Origins of Christianity

Excerpt from The House of Yahweh monthly publication…

By harnessing the emotions generated by pagan religions, one can truthfully say that the pagan religions are a part of Christianity.

– Constantine, was also the leader of the First Council of Nicaea in the year 325 C.E.
– Sunday worship was established for Christianity at that time

The Christian church did not want to have anything to do with the ‘‘wicked rabble of the Jews,’’ including Yahweh’s Seventh Day Sabbath. Easter, or the worship of the Goddess, Eostre, was established at that Council because Passover was part of the ‘‘Jewish’’ religion. The doctrine of the trinity was established and Yahweh’s Feasts were changed to the pagan celebrations the deceived Christian world celebrates today.

Daniyl 7:24-25
24 And the ten horns out of this kingdom are ten kings that will arise; and another will rise after them; and he will be different from the first ones, and he will subdue three kings.
25 And he will speak great words against Yahweh, and will wear out; mentally attack to cause to fall away, the Saints of Yahweh, and think to change times; Yahweh’s Feast Days and Laws; and they will be given into his hand until a time, and times, and the dividing of time.

– History has proven this Prophecy correct.
– The last, diverse kingdom that subdued three kingdoms is the religious power of papal Rome.
– This religious power changed the Feast days of Yahweh to the pagan festivals that were already popular

The most popular pagan festival was the birthday of the invincible sun on December 25th. The Mithraic and Roman religions were already celebrating the rebirth of the sun.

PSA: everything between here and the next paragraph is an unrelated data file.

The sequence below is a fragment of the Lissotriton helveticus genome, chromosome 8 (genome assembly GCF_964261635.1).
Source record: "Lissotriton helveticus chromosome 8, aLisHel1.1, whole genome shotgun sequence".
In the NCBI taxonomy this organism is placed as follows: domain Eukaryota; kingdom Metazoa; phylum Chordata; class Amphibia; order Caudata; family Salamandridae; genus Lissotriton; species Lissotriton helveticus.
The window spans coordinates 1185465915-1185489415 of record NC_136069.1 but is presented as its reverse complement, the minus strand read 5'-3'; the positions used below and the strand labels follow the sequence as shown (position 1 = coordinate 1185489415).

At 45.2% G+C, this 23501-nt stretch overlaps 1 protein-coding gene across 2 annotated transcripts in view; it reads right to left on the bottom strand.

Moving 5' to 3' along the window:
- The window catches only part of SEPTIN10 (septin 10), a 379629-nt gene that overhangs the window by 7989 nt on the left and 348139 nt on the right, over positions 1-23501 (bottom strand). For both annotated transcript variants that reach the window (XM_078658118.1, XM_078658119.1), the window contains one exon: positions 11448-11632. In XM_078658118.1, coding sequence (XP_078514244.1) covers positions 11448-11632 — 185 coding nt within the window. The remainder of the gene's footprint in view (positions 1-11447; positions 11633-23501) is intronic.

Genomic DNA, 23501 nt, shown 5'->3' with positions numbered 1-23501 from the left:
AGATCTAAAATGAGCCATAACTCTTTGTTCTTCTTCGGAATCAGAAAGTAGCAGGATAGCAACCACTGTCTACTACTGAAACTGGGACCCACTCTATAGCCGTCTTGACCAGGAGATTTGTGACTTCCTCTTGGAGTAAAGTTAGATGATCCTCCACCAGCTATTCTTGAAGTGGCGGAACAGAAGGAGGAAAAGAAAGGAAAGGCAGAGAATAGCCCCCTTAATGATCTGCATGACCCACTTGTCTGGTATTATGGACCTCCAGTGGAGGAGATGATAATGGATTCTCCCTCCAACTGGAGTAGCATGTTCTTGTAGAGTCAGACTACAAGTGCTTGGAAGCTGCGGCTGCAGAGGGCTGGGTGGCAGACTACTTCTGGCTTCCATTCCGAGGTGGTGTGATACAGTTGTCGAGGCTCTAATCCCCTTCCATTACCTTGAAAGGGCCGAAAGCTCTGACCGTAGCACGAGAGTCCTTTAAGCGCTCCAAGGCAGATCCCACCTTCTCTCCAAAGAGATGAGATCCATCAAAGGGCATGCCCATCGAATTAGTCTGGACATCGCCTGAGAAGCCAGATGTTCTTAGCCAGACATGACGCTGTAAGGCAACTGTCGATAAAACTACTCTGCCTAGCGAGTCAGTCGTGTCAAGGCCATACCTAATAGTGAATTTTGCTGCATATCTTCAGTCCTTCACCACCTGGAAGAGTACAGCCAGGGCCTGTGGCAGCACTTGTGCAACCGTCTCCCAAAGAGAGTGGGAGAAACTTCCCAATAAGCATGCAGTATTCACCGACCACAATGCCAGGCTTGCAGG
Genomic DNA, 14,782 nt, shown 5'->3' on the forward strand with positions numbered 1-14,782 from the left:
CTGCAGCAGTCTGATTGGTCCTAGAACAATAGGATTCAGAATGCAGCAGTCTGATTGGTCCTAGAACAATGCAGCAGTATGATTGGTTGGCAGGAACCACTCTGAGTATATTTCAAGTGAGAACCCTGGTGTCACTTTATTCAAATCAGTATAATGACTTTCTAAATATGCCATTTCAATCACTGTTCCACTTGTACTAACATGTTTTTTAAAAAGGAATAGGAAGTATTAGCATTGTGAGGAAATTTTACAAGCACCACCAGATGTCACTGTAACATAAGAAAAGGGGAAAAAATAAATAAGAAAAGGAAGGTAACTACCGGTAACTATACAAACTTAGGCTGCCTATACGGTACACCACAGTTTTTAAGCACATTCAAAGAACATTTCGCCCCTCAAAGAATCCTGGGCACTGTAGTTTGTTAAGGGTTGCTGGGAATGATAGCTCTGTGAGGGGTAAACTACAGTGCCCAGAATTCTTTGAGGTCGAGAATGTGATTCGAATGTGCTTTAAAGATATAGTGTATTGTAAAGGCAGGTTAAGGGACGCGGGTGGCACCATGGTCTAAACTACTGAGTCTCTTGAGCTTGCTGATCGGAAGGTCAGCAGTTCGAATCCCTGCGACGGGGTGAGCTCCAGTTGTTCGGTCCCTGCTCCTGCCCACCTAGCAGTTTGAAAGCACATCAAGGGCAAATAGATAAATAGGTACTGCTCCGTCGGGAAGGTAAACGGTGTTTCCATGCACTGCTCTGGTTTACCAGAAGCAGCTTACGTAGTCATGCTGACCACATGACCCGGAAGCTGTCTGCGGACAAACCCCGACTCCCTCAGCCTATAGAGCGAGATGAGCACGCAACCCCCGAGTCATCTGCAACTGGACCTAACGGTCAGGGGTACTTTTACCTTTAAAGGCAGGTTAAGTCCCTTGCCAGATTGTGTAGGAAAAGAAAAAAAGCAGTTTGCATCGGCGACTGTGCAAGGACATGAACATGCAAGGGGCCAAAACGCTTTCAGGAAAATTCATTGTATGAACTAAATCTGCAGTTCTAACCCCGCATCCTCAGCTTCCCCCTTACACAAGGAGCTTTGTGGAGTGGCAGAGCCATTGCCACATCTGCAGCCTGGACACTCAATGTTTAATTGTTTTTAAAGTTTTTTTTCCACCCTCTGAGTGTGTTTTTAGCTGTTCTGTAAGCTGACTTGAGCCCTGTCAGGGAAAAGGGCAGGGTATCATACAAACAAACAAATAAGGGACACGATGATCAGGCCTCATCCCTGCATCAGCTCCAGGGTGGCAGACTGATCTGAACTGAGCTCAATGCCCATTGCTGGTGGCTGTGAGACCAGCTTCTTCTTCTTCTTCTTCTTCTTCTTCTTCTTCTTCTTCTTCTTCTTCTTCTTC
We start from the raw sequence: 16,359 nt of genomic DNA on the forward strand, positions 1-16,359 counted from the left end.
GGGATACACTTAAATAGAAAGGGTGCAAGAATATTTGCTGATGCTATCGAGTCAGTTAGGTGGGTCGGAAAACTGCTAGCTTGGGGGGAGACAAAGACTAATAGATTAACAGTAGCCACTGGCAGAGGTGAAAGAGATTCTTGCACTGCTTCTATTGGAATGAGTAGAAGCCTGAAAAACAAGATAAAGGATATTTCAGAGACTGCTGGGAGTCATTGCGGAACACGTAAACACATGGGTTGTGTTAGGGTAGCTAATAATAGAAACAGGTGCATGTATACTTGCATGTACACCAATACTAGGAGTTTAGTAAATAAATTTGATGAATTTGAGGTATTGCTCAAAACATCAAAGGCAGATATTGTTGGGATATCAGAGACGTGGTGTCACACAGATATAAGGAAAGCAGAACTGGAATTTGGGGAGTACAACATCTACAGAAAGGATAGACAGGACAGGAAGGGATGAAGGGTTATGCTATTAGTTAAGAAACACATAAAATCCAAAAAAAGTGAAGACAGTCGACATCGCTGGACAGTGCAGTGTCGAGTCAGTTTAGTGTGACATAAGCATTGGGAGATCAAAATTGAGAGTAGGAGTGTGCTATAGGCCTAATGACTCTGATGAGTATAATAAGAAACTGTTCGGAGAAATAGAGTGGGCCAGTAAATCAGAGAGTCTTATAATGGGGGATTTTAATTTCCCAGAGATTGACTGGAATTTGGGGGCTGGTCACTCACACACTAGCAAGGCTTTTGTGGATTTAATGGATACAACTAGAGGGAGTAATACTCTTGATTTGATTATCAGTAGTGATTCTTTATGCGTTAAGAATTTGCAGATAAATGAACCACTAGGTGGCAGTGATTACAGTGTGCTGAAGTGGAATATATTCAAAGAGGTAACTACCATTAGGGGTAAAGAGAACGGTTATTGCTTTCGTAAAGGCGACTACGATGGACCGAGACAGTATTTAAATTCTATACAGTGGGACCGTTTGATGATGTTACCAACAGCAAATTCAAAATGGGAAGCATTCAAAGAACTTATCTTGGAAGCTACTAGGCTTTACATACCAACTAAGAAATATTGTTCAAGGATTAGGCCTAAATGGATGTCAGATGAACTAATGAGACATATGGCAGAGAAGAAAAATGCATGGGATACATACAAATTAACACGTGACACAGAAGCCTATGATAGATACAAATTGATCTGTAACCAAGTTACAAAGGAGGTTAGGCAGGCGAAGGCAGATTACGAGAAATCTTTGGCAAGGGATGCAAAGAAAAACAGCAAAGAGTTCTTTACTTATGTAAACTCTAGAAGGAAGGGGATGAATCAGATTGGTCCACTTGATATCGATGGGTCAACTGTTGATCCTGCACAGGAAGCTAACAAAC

It was not a hard task to place the mask of Christianity over this pagan birthdate and call it the birthday of Jesus.

Strange Stories Amazing Facts, by The Readers Digest Association, pages 283-284, says:

Christmas and Easter, although the greatest festivals in the Christian calendar, are celebrated with customs that originated in superstition and heathen rites hundreds of years before Christ was born.

Even the dates owe more to pagan practices than to the birth and resurrection of Jesus.

It was not until the fourth century that December 25 was fixed arbitrarily as the anniversary of the Nativity because the pagan festivals from which so many Christmas customs spring were held around that time.

Although Christianity has swept the world in a relatively short time, as the histories of great religions go, the early missionaries faced an uphill task. The pagans were reluctant to give up their false gods and ancient practices.

So the missionaries, unable to convert them easily to an entirely new code of worship, did the next best thing. They took the pagan festivals as they were and gradually grafted the observances of the new faith onto these festivals and the rites and customs surrounding them.

December 25 was not called Christmas until the ninth century. Until then it had been the Midwinter Feast, a combination of the Norse Yule Festival and the Roman Saturnalia, both of which took place in late December.

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